Figure 4: Endothelial differentiation of stem cells. (A) VEGFR2, (B) VE-cadherin and (C) CD31 expression in ESCs, relative to 60% confluent ECs (± SEM; n = 3). Dotted line indicates expression in 60% confluent EPCs. Directed differentiation with ECCM, significant differences between treatments indicated (*P < 0.05, **P < 0.01). (D): VEGFR2, CD133 and CD34 proteins in ECCM-treated ESCs. Scale bars = 10 μm.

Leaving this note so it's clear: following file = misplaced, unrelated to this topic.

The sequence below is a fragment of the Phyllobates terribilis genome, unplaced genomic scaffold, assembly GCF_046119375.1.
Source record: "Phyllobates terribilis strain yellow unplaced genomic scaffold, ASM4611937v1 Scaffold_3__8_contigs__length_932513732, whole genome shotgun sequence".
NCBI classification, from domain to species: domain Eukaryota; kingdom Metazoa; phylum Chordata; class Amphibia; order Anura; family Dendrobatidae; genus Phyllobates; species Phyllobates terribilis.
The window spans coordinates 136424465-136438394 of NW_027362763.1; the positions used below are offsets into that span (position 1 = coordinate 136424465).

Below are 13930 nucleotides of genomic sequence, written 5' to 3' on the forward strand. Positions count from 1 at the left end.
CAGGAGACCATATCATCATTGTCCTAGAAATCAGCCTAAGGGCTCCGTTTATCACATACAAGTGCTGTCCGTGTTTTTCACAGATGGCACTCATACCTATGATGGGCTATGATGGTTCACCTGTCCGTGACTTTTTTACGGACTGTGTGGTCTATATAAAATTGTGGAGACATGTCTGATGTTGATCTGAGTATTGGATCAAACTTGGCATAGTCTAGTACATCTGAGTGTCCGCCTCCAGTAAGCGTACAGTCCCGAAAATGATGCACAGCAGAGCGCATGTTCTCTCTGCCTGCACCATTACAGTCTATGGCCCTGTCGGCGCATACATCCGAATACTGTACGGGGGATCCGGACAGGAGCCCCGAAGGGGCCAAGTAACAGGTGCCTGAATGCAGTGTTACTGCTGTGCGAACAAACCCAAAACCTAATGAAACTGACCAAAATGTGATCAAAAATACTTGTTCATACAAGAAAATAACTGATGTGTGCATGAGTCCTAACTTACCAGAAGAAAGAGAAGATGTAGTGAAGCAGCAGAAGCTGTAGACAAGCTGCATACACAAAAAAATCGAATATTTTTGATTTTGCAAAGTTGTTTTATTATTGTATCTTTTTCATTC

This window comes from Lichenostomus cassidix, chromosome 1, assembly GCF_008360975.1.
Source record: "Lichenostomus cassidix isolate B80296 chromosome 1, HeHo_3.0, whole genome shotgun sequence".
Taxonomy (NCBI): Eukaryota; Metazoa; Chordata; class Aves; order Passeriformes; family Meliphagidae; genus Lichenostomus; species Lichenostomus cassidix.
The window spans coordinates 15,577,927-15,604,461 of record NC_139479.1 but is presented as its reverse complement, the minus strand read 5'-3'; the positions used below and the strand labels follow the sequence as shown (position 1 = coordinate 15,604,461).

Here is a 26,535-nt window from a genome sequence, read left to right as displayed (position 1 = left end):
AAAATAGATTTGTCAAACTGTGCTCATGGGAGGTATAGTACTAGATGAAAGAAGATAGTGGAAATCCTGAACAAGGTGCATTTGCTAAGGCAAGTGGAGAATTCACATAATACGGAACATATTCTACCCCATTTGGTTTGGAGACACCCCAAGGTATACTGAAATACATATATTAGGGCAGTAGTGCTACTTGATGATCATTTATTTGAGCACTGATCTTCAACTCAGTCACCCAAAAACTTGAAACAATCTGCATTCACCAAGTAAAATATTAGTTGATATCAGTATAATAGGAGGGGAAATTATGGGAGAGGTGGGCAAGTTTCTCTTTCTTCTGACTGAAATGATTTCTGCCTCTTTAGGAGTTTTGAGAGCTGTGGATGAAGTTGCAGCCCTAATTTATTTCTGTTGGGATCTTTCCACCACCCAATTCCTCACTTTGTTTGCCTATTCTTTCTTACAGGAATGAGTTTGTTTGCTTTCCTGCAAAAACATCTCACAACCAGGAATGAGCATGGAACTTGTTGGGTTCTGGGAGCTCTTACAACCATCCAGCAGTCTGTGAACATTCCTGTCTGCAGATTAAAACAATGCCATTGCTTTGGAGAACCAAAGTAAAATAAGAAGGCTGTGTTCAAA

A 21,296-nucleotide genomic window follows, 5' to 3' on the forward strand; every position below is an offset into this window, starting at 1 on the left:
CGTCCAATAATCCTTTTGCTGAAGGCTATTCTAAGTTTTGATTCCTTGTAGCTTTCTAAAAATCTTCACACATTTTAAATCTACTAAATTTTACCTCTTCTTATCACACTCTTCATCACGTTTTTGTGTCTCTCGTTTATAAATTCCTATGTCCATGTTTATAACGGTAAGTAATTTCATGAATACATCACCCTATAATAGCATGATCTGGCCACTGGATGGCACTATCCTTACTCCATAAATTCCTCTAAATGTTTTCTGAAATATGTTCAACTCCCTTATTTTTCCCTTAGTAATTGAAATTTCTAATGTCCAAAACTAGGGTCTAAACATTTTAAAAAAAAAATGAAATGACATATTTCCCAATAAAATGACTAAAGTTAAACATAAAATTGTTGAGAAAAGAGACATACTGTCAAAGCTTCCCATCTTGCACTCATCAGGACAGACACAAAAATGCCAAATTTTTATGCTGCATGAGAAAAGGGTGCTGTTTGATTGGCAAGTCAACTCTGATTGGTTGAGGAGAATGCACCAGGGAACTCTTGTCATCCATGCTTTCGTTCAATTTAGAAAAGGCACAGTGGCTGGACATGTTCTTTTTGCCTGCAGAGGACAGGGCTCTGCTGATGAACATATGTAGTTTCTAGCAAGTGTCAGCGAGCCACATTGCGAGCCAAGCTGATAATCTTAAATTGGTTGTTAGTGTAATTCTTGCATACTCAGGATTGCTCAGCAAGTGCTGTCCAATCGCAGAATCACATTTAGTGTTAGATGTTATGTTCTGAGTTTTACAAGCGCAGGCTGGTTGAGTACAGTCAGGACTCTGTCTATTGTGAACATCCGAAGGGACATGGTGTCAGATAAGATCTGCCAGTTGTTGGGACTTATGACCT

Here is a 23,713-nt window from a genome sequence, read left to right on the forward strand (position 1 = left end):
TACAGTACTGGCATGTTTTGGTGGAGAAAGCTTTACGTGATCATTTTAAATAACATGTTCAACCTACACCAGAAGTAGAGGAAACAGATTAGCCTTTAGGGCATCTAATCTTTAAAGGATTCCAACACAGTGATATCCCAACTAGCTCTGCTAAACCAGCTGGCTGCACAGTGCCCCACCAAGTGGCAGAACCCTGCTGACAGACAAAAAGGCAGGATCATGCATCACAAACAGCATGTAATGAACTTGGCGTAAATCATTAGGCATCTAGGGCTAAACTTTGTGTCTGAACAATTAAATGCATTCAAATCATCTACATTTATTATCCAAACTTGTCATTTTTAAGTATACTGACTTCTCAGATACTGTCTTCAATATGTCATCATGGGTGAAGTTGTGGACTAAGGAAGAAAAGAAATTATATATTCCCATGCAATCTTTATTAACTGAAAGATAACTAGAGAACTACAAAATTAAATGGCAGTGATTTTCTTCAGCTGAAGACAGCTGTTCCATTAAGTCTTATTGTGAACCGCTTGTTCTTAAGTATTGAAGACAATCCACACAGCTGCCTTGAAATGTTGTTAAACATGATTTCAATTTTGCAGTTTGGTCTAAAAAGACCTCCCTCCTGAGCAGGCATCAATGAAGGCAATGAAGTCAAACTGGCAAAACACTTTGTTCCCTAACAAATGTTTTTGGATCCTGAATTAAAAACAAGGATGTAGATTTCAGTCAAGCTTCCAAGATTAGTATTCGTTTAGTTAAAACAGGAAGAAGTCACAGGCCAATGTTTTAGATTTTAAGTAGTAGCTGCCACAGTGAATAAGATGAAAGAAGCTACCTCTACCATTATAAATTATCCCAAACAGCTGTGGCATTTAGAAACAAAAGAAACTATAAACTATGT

Mentions: To determine whether ESCs could give rise to endothelial-like cells, we differentiated D3 ESCs over 28 days using spontaneous and directed methods employing the hanging droplet technique. VEGFR2 was detected in ESCs from day (D)1 onwards in both approaches. VEGFR2 expression exceeded levels observed in ECs after D4 in spontaneously-differentiated ESCs (P < 0.01) and D2 in directed-differentiated ESCs (P < 0.05; Figure 4a). Expression of VEGFR2 in ESCs was significantly different between differentiation treatments from D1 to D6. At D7 and D14, directed- and spontaneously-differentiated ESCs, respectively, expressed levels of VEGFR2 similar to EPCs and this continued for the remainder of the culture period. VE-cadherin expression was low throughout differentiation of ESCs, with expression not reaching a level comparable to either EPCs or ECs in either treatment before D28 (P > 0.05; Figure 4b). There was no significant difference between differentiation treatments. CD31 transcripts were present in spontaneously- and directed-differentiated ESCs from D1 with expression exceeding EC-equivalent levels at D7 (P < 0.05) and D5 (P < 0.01), respectively (Figure 4c). CD31 expression in D21 and D28 ESCs (using both treatments) was similar to that in EPCs. Furthermore, CD31 expression was significantly different between ESC treatments from D2 to D14 (P < 0.05). ICC confirmed that protein was present for all three genes throughout differentiation for both treatments (Figure 4d).